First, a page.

Tag Archives: love poems

Annabel Lee by Edgar Allan Poe

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Annabel Lee

It was many and many a year ago,
   In a kingdom by the sea,
That a maiden there lived whom you may know
   By the name of Annabel Lee;
And this maiden she lived with no other thought
   Than to love and be loved by me.
I was a child and she was a child,
   In this kingdom by the sea,
But we loved with a love that was more than love—
   I and my Annabel Lee—
With a love that the wingèd seraphs of Heaven
   Coveted her and me.
And this was the reason that, long ago,
   In this kingdom by the sea,
A wind blew out of a cloud, chilling
   My beautiful Annabel Lee;
So that her highborn kinsmen came
   And bore her away from me,
To shut her up in a sepulchre
   In this kingdom by the sea.
The angels, not half so happy in Heaven,
   Went envying her and me—
Yes!—that was the reason (as all men know,
   In this kingdom by the sea)
That the wind came out of the cloud by night,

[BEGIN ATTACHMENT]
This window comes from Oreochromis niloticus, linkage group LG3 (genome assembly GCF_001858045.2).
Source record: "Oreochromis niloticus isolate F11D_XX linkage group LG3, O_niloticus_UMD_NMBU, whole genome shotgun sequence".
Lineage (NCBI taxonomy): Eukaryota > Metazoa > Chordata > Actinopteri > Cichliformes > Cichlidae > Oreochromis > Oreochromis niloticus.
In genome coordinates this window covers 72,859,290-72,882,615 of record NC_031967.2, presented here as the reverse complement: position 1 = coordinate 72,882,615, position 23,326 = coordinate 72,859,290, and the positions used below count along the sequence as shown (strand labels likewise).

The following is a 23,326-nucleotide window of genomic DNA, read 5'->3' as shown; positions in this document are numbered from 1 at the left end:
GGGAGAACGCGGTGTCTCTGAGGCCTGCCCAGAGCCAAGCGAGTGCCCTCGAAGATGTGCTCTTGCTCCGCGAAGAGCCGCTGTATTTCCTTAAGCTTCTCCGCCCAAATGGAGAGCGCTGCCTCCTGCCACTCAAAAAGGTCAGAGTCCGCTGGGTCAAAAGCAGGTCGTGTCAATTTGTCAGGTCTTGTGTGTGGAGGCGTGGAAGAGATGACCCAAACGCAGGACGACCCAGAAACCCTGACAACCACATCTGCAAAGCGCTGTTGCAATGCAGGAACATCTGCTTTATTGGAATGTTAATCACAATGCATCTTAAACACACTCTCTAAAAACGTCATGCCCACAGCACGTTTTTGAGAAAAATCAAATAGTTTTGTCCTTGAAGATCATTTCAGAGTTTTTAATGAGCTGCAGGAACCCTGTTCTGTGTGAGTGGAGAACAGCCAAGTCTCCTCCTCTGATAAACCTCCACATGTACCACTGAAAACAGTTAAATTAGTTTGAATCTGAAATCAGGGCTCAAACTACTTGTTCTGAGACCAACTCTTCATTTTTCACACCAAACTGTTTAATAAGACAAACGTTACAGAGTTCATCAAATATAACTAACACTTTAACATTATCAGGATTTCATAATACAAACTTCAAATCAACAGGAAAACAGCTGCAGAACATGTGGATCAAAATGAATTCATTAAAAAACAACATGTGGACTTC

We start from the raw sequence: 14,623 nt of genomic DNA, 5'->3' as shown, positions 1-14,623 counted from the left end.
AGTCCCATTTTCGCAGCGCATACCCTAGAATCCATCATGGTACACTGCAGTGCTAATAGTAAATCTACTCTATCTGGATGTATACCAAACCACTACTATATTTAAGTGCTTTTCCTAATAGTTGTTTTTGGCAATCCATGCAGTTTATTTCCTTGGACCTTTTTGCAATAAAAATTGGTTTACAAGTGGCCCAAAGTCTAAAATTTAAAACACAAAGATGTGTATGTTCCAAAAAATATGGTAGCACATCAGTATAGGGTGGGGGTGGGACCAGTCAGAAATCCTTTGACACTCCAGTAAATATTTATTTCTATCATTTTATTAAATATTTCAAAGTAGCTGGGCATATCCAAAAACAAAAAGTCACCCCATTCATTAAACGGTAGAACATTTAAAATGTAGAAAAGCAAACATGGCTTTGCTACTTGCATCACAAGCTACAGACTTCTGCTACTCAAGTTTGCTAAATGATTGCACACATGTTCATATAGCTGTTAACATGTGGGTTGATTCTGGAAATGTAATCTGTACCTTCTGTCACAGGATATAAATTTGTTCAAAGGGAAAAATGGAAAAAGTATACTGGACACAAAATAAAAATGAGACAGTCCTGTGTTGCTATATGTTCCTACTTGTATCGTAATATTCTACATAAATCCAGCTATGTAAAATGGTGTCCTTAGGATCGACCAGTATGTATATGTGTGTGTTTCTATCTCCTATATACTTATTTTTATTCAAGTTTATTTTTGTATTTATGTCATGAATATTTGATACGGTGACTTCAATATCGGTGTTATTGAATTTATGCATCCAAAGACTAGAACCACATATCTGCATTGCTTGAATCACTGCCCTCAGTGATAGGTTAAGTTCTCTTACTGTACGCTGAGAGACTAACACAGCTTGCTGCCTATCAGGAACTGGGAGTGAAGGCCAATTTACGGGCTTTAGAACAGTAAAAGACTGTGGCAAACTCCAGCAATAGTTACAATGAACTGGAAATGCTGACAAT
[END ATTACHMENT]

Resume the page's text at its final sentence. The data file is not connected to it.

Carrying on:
Chilling and killing my Annabel Lee.
But our love it was stronger by far than the love
   Of those who were older than we—
   Of many far wiser than we—
And neither the angels in Heaven above
   Nor the demons down under the sea
Can ever dissever my soul from the soul
   Of the beautiful Annabel Lee;
For the moon never beams, without bringing me dreams
   Of the beautiful Annabel Lee;
And the stars never rise, but I feel the bright eyes
   Of the beautiful Annabel Lee;
And so, all the night-tide, I lie down by the side
   Of my darling—my darling—my life and my bride,
   In her sepulchre there by the sea—
   In her tomb by the sounding sea.
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Hymn to the Night by Henry Wadsworth Longfellow

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Hymn to the Night

Aspasie, trillistos.
I heard the trailing garments of the Night
      Sweep through her marble halls!
I saw her sable skirts all fringed with light
      From the celestial walls!